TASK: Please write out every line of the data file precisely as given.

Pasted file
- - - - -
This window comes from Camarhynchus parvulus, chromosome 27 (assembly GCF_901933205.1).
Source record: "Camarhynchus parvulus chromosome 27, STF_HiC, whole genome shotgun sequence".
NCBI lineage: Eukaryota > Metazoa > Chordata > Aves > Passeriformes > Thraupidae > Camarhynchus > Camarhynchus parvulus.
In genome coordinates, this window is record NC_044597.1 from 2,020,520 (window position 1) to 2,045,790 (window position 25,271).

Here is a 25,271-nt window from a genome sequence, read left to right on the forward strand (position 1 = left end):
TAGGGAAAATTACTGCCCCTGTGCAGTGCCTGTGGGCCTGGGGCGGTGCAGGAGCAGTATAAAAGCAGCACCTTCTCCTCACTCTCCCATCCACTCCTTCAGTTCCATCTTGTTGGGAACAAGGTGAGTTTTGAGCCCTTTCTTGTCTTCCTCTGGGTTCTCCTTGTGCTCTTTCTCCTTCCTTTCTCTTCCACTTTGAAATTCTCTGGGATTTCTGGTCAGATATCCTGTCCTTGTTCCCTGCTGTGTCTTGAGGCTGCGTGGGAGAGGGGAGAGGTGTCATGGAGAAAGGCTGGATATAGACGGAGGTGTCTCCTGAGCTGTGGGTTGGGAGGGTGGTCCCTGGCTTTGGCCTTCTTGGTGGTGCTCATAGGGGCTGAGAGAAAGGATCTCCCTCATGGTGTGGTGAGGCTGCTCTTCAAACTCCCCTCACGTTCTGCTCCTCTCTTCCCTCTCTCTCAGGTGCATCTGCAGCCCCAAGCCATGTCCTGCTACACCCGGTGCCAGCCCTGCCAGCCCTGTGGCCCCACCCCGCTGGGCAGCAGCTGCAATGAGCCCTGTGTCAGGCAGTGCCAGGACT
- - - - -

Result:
This window comes from Camarhynchus parvulus, chromosome 27 (assembly GCF_901933205.1).
Source record: "Camarhynchus parvulus chromosome 27, STF_HiC, whole genome shotgun sequence".
NCBI lineage: Eukaryota > Metazoa > Chordata > Aves > Passeriformes > Thraupidae > Camarhynchus > Camarhynchus parvulus.
In genome coordinates, this window is record NC_044597.1 from 2,020,520 (window position 1) to 2,045,790 (window position 25,271).

Here is a 25,271-nt window from a genome sequence, read left to right on the forward strand (position 1 = left end):
TAGGGAAAATTACTGCCCCTGTGCAGTGCCTGTGGGCCTGGGGCGGTGCAGGAGCAGTATAAAAGCAGCACCTTCTCCTCACTCTCCCATCCACTCCTTCAGTTCCATCTTGTTGGGAACAAGGTGAGTTTTGAGCCCTTTCTTGTCTTCCTCTGGGTTCTCCTTGTGCTCTTTCTCCTTCCTTTCTCTTCCACTTTGAAATTCTCTGGGATTTCTGGTCAGATATCCTGTCCTTGTTCCCTGCTGTGTCTTGAGGCTGCGTGGGAGAGGGGAGAGGTGTCATGGAGAAAGGCTGGATATAGACGGAGGTGTCTCCTGAGCTGTGGGTTGGGAGGGTGGTCCCTGGCTTTGGCCTTCTTGGTGGTGCTCATAGGGGCTGAGAGAAAGGATCTCCCTCATGGTGTGGTGAGGCTGCTCTTCAAACTCCCCTCACGTTCTGCTCCTCTCTTCCCTCTCTCTCAGGTGCATCTGCAGCCCCAAGCCATGTCCTGCTACACCCGGTGCCAGCCCTGCCAGCCCTGTGGCCCCACCCCGCTGGGCAGCAGCTGCAATGAGCCCTGTGTCAGGCAGTGCCAGGACT